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Journal of Clinical Research
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Vaccine-Loaded Polymeric Vehicles in Cancer Immunotherapy

Amir Mohammed Alsharabasy*

Department of Radiation Biology, National Center for Radiation Research and Technology, Cairo, Egypt

*Corresponding Author:
Alsharabasy AM
Department of Radiation Biology
National Center for Radiation Research and Technology
Cairo, Egypt
Tel: 00201004914998
E-mail: [email protected]

Received Date: September 26, 2017; Accepted Date: September 26, 2017; Published Date: September 30, 2017

Citation: Amir Mohammed Alsharabasy (2017) Vaccine-Loaded Polymeric Vehicles in Cancer Immunotherapy. J Clin Res 1: e103.

Copyright: © 2017 Alsharabasy AM. This is an open-access article distributed under the terms of the Creative Commons Attribution License, which permits unrestricted use, distribution, and reproduction in any medium, provided the original author and source are credited.

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Editorial

Immunostimulants are substances which enhance the ability of the immune system to fight the infection, disease or tumor. Examples include DNA, certain cytokines, monoclonal antibodies, immune system components, some hormones and vitamins as well as certain polymers. During chemotherapy, certain mechanisms are induced by such molecules for preventing the developed escape mechanisms by tumors. These can be through activating the host effector mechanism (e.g., phagocytes or the complement system), blocking the signaling of certain growth factors or inhibiting the angiogenesis of tumor. The systemic administration of the conventional vaccines, even at high doses, often results in poor efficacy due to the enzymatic degradation or fragmentation resulting from the applied shear stress during their administration by injection. This may be in combination with significant inflammatory cell infiltration with a rapid clearance in vivo before the sufficient expression of the antigen in the localized tissue [1]. Accordingly, multiple administrations are required.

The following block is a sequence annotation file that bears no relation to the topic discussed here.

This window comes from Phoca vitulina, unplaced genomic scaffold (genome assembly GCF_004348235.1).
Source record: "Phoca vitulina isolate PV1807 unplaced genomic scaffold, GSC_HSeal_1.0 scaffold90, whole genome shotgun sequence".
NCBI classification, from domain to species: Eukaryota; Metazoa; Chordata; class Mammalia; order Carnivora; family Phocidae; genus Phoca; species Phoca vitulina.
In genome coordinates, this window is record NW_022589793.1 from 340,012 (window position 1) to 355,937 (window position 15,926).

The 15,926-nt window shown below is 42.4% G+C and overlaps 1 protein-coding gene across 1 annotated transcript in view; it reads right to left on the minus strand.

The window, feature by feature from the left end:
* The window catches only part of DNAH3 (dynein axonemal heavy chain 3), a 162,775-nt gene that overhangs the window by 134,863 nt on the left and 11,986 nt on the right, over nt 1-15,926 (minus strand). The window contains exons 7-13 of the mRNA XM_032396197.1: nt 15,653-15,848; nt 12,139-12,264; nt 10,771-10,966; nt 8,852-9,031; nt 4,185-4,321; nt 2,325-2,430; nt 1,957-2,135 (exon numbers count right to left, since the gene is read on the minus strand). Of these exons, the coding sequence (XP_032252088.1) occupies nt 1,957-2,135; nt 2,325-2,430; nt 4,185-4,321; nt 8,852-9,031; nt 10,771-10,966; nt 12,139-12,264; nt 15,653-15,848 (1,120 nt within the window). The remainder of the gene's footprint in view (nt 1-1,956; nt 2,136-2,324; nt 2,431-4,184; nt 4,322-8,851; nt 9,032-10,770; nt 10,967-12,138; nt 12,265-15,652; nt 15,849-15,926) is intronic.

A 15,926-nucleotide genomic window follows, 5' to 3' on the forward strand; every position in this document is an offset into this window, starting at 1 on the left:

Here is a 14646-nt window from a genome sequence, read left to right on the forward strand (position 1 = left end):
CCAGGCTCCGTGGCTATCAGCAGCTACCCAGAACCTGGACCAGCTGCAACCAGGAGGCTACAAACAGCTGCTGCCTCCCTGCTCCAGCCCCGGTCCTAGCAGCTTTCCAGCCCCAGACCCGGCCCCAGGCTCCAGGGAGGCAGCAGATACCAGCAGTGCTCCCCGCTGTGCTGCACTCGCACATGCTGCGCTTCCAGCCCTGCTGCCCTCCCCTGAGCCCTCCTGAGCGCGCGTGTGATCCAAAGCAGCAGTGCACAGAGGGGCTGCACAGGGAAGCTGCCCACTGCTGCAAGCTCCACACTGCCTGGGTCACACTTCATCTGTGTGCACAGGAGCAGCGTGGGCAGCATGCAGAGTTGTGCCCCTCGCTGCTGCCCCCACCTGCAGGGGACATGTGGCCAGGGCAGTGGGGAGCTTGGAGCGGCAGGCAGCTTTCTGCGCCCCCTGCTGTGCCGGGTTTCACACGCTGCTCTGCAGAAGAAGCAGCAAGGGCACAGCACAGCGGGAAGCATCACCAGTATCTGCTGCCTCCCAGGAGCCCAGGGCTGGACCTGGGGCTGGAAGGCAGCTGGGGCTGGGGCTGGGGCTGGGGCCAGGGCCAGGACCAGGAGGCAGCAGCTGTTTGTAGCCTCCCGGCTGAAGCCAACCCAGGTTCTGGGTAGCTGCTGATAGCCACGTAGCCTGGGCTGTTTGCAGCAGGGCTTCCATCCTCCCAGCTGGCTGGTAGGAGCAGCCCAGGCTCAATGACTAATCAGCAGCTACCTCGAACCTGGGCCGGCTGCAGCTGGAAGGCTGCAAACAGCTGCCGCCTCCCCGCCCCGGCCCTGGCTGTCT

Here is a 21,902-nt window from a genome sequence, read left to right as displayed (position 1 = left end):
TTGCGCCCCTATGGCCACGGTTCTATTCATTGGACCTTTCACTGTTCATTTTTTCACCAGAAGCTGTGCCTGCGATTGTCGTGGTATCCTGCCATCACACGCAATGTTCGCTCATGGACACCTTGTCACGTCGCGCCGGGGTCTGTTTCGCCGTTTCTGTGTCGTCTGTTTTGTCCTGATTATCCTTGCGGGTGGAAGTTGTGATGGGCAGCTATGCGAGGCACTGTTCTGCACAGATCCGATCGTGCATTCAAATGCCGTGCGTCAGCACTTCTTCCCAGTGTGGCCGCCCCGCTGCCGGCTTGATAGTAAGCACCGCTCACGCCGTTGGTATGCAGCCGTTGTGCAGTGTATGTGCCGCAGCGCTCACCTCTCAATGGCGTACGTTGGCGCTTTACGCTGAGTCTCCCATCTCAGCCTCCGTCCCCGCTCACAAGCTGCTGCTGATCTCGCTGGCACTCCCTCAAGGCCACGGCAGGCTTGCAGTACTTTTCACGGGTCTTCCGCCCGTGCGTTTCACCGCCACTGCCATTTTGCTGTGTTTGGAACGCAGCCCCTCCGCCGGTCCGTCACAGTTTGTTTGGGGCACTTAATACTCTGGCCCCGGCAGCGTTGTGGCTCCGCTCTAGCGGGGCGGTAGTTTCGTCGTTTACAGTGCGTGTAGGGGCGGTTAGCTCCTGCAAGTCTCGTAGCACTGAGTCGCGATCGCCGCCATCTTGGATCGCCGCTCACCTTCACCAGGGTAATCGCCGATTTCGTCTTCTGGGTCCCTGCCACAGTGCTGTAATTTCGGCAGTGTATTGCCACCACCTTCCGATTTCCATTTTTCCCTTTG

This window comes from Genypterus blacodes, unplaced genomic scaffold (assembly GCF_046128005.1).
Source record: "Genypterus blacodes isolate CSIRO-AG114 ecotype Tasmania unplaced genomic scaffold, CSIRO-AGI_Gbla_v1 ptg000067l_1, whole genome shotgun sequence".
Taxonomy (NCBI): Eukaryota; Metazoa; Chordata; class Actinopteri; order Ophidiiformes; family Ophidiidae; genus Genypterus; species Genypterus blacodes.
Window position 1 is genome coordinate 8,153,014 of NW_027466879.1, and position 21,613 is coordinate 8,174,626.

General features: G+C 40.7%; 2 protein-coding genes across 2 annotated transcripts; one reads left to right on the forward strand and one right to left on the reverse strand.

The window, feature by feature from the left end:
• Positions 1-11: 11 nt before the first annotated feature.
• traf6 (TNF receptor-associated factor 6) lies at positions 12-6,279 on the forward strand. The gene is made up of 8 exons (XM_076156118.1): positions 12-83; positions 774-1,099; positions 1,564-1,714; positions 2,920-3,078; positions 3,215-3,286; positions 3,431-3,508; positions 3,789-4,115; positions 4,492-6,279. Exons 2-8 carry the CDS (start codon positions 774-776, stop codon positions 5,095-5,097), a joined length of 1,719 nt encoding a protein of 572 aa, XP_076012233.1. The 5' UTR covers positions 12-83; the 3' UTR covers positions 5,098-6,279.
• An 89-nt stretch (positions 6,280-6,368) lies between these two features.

The designing of certain polymeric delivery vehicles for the tumor antigens has gained the attention for guaranteed optimum immune response without causing any safety issues. These vehicles are to encapsulate different molecules and gene sequences with prolonged retention of the vector at the site of injection. This aims at increasing the probability of a more sustained expression and, subsequently enhanced immune response (Hong et al., 2007; Yang et al., 2008). For designing of a vehicle for immunostimulant, it as well as the candidate material should have special rheological properties for injection, and be bioresorbable, so the inflammation associated with the foreign body response can be eliminated. Moreover, the resorption rate should be in harmony with the rate of drug delivery to cause the minimal side effects. The different approaches in cancer immunotherapy based on the delivery of vaccines loaded in polymeric vehicles and the properties of such particles have been highlighted here.

Hossain and Wall [2] summarized the different carrier proteins for the tumor-specific antigen glycosylated mucin 1 (MUC1) which target the epithelial cell tumors. Moreover, the different mechanisms for the generation of effective anti-cancer responses by the delivered vaccine via targeting both humoral and cellular immunity were covered. Poly(4,4′-trimethylenedipiperdyl sulfide)-based micro particles were developed and loaded with ovalbumin (OVA) antigen and the adjuvant (CpG 1826) towards stimulating both the humoral and cellular immune responses in vivo using murine tumor model [3]. Following the subcutaneous injection of the cancer vaccine-loaded particles in mice, they demonstrated improved immune responses and increase in the levels of OVA-specific CD8+T lymphocytes.